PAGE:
Arturo Gatti was found dead of an apparently violent death at just 37 years old in the early morning hours of Saturday in a hotel in Brazil, where he reportedly was celebrating his second honeymoon.
It was needless and tragic, as is the death of any young person.
Gatti's loss, though, will hit boxing particularly hard. He represented one of the last remaining links to the sport's past, a fearless and feared man who was a fighter in every sense of the word.
If he was attacked, he died as he made his name in the ring, fighting to the bitter finish. Gatti was a modern day Jake La Motta, the legendary "Raging Bull." Gatti wasn't nearly as talented as La Motta, but he was every bit as tough and fearless and produced scores of memorable fights.
Each bout was more astonishing and hard to believe than the previous one. His 1996 come-from-behind victory over Wilson Rodriguez could have been the crowning point of his career, but he eclipsed that pulsating bout at least five times. Bouts with Gabe Ruelas and Ivan Robinson established him forever as one of the sport's greatest action stars.
But Gatti will be forever linked with Micky Ward, the New England tough guy with whom he put on a sizzling series of fights. They rank alongside the matchups of Muhammad Ali and Joe Frazier, Erik Morales and Marco Antonio Barrera and Israel Vazquez and Rafael Marquez as the finest trilogies in the last 50 years.
"You fight a guy, you go to war with them, and there is a respect there. But with me and Arturo, it was greater," Ward told RingTV.com. "There was a real bond between us. It's why hearing this, hearing what happened to Arturo is like a piece of you is gone, because we shared so much of everything in the ring. We were friends, close friends."
Gatti literally kept boxing alive in Atlantic City, N.J., earlier this decade, where he would routinely sell out venerable Boardwalk Hall. Atlantic City's heyday as a boxing mecca was in the mid-to-late 1980s, when Mike Tyson headlined.
Tyson moved his act to Las Vegas and fought most of his biggest fights there in the 1990s and Atlantic City struggled, boxing-wise, in the 1990s. But Gatti reinvigorated the sport in the casino town, repeatedly putting on Fighter of the Year-type shows from 1997-2005.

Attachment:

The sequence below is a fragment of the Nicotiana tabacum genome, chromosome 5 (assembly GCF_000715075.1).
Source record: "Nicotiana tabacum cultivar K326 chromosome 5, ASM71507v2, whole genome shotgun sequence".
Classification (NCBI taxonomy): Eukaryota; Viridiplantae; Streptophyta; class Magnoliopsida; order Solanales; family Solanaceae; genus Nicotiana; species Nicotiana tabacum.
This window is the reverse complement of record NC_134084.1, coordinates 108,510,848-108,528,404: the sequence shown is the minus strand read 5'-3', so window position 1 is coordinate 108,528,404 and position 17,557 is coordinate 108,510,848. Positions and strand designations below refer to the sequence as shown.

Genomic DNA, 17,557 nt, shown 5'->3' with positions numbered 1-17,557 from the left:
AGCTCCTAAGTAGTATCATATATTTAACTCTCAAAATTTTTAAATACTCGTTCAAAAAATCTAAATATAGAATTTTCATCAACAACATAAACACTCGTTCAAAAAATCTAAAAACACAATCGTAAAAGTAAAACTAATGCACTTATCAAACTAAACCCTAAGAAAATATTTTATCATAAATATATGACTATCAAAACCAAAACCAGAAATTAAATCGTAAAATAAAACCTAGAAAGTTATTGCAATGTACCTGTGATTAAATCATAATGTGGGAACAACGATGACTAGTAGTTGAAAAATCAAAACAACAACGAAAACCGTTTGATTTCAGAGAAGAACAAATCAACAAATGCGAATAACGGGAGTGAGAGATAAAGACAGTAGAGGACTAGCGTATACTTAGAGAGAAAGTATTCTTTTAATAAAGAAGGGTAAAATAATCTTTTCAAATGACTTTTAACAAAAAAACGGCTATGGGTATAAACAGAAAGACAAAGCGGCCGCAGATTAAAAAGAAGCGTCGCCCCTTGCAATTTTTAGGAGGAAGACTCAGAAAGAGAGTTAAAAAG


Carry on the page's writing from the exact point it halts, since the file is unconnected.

Gatti's downfall as a fighter came in the latter years, when he was thrashed by Floyd Mayweather Jr. Gatti was not nearly fast enough or skilled enough to deal with a guy like Mayweather, who is among the most gifted men in the sport in the last three decades. Mayweather put a merciless beating on Gatti, rarely getting hit and raking him with flush shots to the face.
It was clear by the second round that this would not be Gatti's night. It ended when Larry Hazard, the head of the New Jersey Athletic Control Board, walked to Gatti's corner and "suggested" they stop the fight at the end of the sixth.
Mayweather's reputation as a fighter and as a pay-per-view attraction were enhanced with that win and he sadly recalled Gatti on Saturday.
"He was a terrific champion and a very exciting fighter," Mayweather said. "It's terrible to hear this news and I offer my prayers and sympathies to his family."
The Boxing Writers Association of America in 1998 named its Fight of the Year Award after Harry Markson, the one-time director of boxing at Madison Square Garden.
If the organization were wise, it would find another way to honor Markson, who made numerous contributions to the sport, and rename it after Gatti.
There would be no more appropriate or prestigious honor a boxing organization could bestow on a pair of fighters than to give them the Arturo Gatti Award for Fight of the Year.
He was one of a kind and his senseless death won't do anything to dull the memory of the rare boxer who was the epitome of a never-say-die warrior.